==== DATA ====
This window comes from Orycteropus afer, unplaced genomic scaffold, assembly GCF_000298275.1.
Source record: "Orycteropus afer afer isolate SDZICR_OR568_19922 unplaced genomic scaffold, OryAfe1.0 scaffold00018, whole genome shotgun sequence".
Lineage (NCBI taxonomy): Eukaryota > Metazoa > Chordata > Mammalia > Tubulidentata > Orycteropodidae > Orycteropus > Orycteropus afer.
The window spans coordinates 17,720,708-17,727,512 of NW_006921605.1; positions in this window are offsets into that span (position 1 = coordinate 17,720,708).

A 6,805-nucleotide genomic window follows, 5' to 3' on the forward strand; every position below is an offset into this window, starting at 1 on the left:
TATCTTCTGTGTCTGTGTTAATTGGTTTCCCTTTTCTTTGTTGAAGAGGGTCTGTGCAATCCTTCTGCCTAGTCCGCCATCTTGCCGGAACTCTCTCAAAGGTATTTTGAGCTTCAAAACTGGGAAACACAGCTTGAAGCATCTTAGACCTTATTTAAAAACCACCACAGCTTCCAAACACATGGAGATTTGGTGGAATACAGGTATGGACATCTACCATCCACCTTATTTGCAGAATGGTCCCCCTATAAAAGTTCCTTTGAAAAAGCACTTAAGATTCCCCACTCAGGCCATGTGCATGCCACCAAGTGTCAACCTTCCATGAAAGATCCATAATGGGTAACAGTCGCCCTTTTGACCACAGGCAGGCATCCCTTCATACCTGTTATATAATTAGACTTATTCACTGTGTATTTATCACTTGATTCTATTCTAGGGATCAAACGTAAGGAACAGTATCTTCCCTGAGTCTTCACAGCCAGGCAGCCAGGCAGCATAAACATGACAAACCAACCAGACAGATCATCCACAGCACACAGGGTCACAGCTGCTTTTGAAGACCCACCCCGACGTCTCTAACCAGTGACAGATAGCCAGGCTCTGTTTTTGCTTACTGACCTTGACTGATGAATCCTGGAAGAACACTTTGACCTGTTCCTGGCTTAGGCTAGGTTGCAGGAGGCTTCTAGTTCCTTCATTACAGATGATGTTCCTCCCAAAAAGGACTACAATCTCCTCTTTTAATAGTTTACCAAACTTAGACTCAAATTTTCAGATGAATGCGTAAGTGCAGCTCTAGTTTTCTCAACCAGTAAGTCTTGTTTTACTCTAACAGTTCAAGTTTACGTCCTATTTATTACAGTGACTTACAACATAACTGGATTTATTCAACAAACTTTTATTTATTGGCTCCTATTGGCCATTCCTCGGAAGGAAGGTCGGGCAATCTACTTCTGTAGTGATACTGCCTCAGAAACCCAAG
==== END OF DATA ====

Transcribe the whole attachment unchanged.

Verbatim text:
This window comes from Orycteropus afer, unplaced genomic scaffold, assembly GCF_000298275.1.
Source record: "Orycteropus afer afer isolate SDZICR_OR568_19922 unplaced genomic scaffold, OryAfe1.0 scaffold00018, whole genome shotgun sequence".
Lineage (NCBI taxonomy): Eukaryota > Metazoa > Chordata > Mammalia > Tubulidentata > Orycteropodidae > Orycteropus > Orycteropus afer.
The window spans coordinates 17,720,708-17,727,512 of NW_006921605.1; positions in this window are offsets into that span (position 1 = coordinate 17,720,708).

A 6,805-nucleotide genomic window follows, 5' to 3' on the forward strand; every position below is an offset into this window, starting at 1 on the left:
TATCTTCTGTGTCTGTGTTAATTGGTTTCCCTTTTCTTTGTTGAAGAGGGTCTGTGCAATCCTTCTGCCTAGTCCGCCATCTTGCCGGAACTCTCTCAAAGGTATTTTGAGCTTCAAAACTGGGAAACACAGCTTGAAGCATCTTAGACCTTATTTAAAAACCACCACAGCTTCCAAACACATGGAGATTTGGTGGAATACAGGTATGGACATCTACCATCCACCTTATTTGCAGAATGGTCCCCCTATAAAAGTTCCTTTGAAAAAGCACTTAAGATTCCCCACTCAGGCCATGTGCATGCCACCAAGTGTCAACCTTCCATGAAAGATCCATAATGGGTAACAGTCGCCCTTTTGACCACAGGCAGGCATCCCTTCATACCTGTTATATAATTAGACTTATTCACTGTGTATTTATCACTTGATTCTATTCTAGGGATCAAACGTAAGGAACAGTATCTTCCCTGAGTCTTCACAGCCAGGCAGCCAGGCAGCATAAACATGACAAACCAACCAGACAGATCATCCACAGCACACAGGGTCACAGCTGCTTTTGAAGACCCACCCCGACGTCTCTAACCAGTGACAGATAGCCAGGCTCTGTTTTTGCTTACTGACCTTGACTGATGAATCCTGGAAGAACACTTTGACCTGTTCCTGGCTTAGGCTAGGTTGCAGGAGGCTTCTAGTTCCTTCATTACAGATGATGTTCCTCCCAAAAAGGACTACAATCTCCTCTTTTAATAGTTTACCAAACTTAGACTCAAATTTTCAGATGAATGCGTAAGTGCAGCTCTAGTTTTCTCAACCAGTAAGTCTTGTTTTACTCTAACAGTTCAAGTTTACGTCCTATTTATTACAGTGACTTACAACATAACTGGATTTATTCAACAAACTTTTATTTATTGGCTCCTATTGGCCATTCCTCGGAAGGAAGGTCGGGCAATCTACTTCTGTAGTGATACTGCCTCAGAAACCCAAG